Anti-human type II collagen CD19+ B cells are present in patients with rheumatoid arthritis and healthy individuals

X. He, Andrew Kang, J. M. Stuart

Research output: Contribution to journalArticle

14 Citations (Scopus)

Abstract

Objective. To determine the frequency and repertoire of CD19+ B cells capable of producing antibodies reactive to type II collagen (CII) in synovial fluid (SF) and peripheral blood (PB) of patients with rheumatoid arthritis (RA) and PB of healthy control individuals. Methods. CD19+ B cells were isolated and activated to secrete immunoglobulins (Ig) by CD4+ T cells. Frequencies of anti-CII B cells were determined by limiting dilution analysis. The isotype and cross-reactivity of the antibodies produced were determined by ELISA. Results. SF and PB from 5 patients and PB from 4 healthy controls were analyzed. Anti-CII CD19+ B cells were identified in all samples tested. In the RA SF, the percentage of activated B cells reactive to human CII was significantly higher than in the PB of patients with RA (p <0.05) or controls (p <0.01). A majority of anti-human CII B cells from patients' SF secreted IgG isotype, whereas most anti-human CII B cells in PB of patients and controls secreted IgM. The anti-CII B cells, regardless of source, are usually reactive to both native and denatured human CII, to different types of human collagens, and to type II collagens from different species. Conclusion. Anti-CII CD19+ B cells responsive to activated helper T cells are present in both patients with RA and healthy individuals. However, these B cells, especially those secreting the IgG isotype, accumulate in the inflamed joints of RA patients.

Original languageEnglish (US)
Pages (from-to)2168-2175
Number of pages8
JournalJournal of Rheumatology
Volume28
Issue number10
StatePublished - 2001
Externally publishedYes

Fingerprint

Collagen Type II
Rheumatoid Arthritis
B-Lymphocytes
Synovial Fluid
Immunoglobulin G
Antibodies
Helper-Inducer T-Lymphocytes
Immunoglobulins
Collagen
Joints
Enzyme-Linked Immunosorbent Assay
T-Lymphocytes

All Science Journal Classification (ASJC) codes

  • Rheumatology
  • Immunology

Cite this

Anti-human type II collagen CD19+ B cells are present in patients with rheumatoid arthritis and healthy individuals. / He, X.; Kang, Andrew; Stuart, J. M.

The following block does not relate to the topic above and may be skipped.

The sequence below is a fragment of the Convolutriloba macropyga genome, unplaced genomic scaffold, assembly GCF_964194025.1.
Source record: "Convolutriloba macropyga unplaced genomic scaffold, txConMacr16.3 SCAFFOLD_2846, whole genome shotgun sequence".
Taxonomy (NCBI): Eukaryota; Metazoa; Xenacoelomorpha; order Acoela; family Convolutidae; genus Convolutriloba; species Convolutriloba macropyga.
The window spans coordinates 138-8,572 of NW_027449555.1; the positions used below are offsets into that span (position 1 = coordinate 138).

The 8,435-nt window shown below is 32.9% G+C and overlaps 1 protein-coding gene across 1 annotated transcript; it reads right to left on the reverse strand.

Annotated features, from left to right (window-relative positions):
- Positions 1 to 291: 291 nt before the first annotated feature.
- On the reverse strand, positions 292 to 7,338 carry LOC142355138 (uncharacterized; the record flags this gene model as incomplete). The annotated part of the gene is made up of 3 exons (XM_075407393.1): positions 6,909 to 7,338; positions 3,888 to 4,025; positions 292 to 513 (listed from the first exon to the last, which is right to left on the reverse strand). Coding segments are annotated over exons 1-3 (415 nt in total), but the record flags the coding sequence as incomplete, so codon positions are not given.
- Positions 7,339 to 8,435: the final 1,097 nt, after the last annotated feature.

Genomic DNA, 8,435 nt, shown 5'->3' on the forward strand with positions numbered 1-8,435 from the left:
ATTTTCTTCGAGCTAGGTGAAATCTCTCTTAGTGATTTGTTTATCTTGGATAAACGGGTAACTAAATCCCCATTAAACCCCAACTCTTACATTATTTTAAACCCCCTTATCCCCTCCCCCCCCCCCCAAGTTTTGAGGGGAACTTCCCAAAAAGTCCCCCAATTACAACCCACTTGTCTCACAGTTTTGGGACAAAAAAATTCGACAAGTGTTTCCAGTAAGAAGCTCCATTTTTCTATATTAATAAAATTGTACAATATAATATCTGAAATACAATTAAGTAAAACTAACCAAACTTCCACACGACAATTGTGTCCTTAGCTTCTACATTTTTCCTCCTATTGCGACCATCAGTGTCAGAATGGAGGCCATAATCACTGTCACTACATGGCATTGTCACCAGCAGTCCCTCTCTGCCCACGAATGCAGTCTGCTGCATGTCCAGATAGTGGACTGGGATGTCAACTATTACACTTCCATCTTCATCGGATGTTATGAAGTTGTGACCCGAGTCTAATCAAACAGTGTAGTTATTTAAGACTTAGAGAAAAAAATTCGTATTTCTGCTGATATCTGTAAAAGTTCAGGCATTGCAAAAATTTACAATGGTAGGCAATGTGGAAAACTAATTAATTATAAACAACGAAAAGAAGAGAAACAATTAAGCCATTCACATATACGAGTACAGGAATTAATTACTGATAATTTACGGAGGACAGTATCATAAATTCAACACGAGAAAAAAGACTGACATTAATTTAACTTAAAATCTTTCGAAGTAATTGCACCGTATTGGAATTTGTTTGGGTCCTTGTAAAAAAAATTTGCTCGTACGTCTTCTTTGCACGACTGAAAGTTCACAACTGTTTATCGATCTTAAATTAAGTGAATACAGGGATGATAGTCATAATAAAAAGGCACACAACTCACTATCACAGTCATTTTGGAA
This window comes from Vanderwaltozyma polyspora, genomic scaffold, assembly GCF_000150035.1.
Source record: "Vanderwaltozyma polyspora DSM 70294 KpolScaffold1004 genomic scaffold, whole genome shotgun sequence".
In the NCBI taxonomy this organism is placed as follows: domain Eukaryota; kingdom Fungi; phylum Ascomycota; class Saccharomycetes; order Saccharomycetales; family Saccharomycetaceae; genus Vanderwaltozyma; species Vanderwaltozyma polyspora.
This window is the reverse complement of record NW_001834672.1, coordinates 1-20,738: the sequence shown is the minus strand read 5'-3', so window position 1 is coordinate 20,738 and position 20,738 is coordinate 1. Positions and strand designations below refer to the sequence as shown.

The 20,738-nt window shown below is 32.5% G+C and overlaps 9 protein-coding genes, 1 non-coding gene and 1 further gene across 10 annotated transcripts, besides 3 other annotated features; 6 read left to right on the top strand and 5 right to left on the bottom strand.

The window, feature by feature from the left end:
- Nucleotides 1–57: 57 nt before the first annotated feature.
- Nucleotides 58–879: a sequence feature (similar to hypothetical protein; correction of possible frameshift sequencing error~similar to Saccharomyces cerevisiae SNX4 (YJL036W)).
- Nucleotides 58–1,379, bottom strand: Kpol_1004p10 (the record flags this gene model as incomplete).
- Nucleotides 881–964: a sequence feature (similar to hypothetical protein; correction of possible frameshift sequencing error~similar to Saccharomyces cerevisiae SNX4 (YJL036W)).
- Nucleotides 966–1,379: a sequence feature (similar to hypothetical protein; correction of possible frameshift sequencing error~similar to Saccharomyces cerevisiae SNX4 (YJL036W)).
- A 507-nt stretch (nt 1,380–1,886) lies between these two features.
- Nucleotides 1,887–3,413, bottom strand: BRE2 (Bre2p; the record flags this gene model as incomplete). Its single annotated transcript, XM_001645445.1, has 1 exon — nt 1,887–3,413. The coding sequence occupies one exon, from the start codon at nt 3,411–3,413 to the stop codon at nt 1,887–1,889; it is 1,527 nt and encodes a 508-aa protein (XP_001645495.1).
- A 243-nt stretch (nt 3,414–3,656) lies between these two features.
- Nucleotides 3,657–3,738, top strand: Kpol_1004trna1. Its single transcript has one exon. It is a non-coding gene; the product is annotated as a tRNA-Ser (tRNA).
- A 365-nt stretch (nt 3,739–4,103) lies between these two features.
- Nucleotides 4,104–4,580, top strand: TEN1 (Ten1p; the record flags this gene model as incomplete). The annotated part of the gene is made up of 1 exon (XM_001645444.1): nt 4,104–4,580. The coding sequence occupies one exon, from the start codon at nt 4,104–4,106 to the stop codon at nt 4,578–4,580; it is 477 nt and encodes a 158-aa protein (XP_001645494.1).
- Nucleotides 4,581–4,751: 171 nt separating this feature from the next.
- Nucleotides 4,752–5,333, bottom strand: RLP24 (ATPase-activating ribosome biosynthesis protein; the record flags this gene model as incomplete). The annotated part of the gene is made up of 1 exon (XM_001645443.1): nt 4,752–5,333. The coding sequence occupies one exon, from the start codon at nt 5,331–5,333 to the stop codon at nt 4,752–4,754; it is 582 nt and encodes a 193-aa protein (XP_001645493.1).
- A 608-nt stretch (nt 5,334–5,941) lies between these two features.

In: Journal of Rheumatology, Vol. 28, No. 10, 2001, p. 2168-2175.

Research output: Contribution to journalArticle

@article{374b9b01b10a465da005c50d01b14cda,
title = "Anti-human type II collagen CD19+ B cells are present in patients with rheumatoid arthritis and healthy individuals",
abstract = "Objective. To determine the frequency and repertoire of CD19+ B cells capable of producing antibodies reactive to type II collagen (CII) in synovial fluid (SF) and peripheral blood (PB) of patients with rheumatoid arthritis (RA) and PB of healthy control individuals. Methods. CD19+ B cells were isolated and activated to secrete immunoglobulins (Ig) by CD4+ T cells. Frequencies of anti-CII B cells were determined by limiting dilution analysis. The isotype and cross-reactivity of the antibodies produced were determined by ELISA. Results. SF and PB from 5 patients and PB from 4 healthy controls were analyzed. Anti-CII CD19+ B cells were identified in all samples tested. In the RA SF, the percentage of activated B cells reactive to human CII was significantly higher than in the PB of patients with RA (p <0.05) or controls (p <0.01). A majority of anti-human CII B cells from patients' SF secreted IgG isotype, whereas most anti-human CII B cells in PB of patients and controls secreted IgM. The anti-CII B cells, regardless of source, are usually reactive to both native and denatured human CII, to different types of human collagens, and to type II collagens from different species. Conclusion. Anti-CII CD19+ B cells responsive to activated helper T cells are present in both patients with RA and healthy individuals. However, these B cells, especially those secreting the IgG isotype, accumulate in the inflamed joints of RA patients.",